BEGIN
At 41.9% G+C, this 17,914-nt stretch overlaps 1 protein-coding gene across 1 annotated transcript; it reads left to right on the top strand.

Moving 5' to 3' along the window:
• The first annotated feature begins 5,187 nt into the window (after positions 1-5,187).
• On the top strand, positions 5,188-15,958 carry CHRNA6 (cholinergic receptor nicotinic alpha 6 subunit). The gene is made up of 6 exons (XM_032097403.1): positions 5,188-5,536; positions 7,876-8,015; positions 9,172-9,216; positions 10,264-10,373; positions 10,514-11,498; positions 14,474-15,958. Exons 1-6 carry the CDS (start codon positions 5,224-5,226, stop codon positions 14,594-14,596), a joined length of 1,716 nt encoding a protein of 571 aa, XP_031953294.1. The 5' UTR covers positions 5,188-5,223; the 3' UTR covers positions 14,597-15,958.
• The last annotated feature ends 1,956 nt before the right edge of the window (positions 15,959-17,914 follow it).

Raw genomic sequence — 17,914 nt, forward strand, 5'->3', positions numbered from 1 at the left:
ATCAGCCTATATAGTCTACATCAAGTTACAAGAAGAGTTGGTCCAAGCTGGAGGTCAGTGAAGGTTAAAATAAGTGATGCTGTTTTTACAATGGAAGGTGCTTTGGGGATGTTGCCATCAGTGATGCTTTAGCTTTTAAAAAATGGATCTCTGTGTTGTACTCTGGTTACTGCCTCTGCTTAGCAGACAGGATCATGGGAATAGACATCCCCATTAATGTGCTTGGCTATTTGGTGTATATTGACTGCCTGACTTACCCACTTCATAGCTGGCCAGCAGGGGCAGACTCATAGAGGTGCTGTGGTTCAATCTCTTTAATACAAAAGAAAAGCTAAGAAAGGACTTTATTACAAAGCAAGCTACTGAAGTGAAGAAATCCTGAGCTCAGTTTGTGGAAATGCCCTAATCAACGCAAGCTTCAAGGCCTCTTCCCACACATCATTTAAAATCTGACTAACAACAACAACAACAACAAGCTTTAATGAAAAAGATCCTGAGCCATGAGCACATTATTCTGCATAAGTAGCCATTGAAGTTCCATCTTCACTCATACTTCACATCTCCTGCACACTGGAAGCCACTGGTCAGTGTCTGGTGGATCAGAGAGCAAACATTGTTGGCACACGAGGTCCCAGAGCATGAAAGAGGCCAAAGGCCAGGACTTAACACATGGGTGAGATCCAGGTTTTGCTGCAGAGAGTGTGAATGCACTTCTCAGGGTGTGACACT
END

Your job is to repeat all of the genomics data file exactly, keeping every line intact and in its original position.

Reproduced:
At 41.9% G+C, this 17,914-nt stretch overlaps 1 protein-coding gene across 1 annotated transcript; it reads left to right on the top strand.

Moving 5' to 3' along the window:
• The first annotated feature begins 5,187 nt into the window (after positions 1-5,187).
• On the top strand, positions 5,188-15,958 carry CHRNA6 (cholinergic receptor nicotinic alpha 6 subunit). The gene is made up of 6 exons (XM_032097403.1): positions 5,188-5,536; positions 7,876-8,015; positions 9,172-9,216; positions 10,264-10,373; positions 10,514-11,498; positions 14,474-15,958. Exons 1-6 carry the CDS (start codon positions 5,224-5,226, stop codon positions 14,594-14,596), a joined length of 1,716 nt encoding a protein of 571 aa, XP_031953294.1. The 5' UTR covers positions 5,188-5,223; the 3' UTR covers positions 14,597-15,958.
• The last annotated feature ends 1,956 nt before the right edge of the window (positions 15,959-17,914 follow it).

Raw genomic sequence — 17,914 nt, forward strand, 5'->3', positions numbered from 1 at the left:
ATCAGCCTATATAGTCTACATCAAGTTACAAGAAGAGTTGGTCCAAGCTGGAGGTCAGTGAAGGTTAAAATAAGTGATGCTGTTTTTACAATGGAAGGTGCTTTGGGGATGTTGCCATCAGTGATGCTTTAGCTTTTAAAAAATGGATCTCTGTGTTGTACTCTGGTTACTGCCTCTGCTTAGCAGACAGGATCATGGGAATAGACATCCCCATTAATGTGCTTGGCTATTTGGTGTATATTGACTGCCTGACTTACCCACTTCATAGCTGGCCAGCAGGGGCAGACTCATAGAGGTGCTGTGGTTCAATCTCTTTAATACAAAAGAAAAGCTAAGAAAGGACTTTATTACAAAGCAAGCTACTGAAGTGAAGAAATCCTGAGCTCAGTTTGTGGAAATGCCCTAATCAACGCAAGCTTCAAGGCCTCTTCCCACACATCATTTAAAATCTGACTAACAACAACAACAACAACAAGCTTTAATGAAAAAGATCCTGAGCCATGAGCACATTATTCTGCATAAGTAGCCATTGAAGTTCCATCTTCACTCATACTTCACATCTCCTGCACACTGGAAGCCACTGGTCAGTGTCTGGTGGATCAGAGAGCAAACATTGTTGGCACACGAGGTCCCAGAGCATGAAAGAGGCCAAAGGCCAGGACTTAACACATGGGTGAGATCCAGGTTTTGCTGCAGAGAGTGTGAATGCACTTCTCAGGGTGTGACACT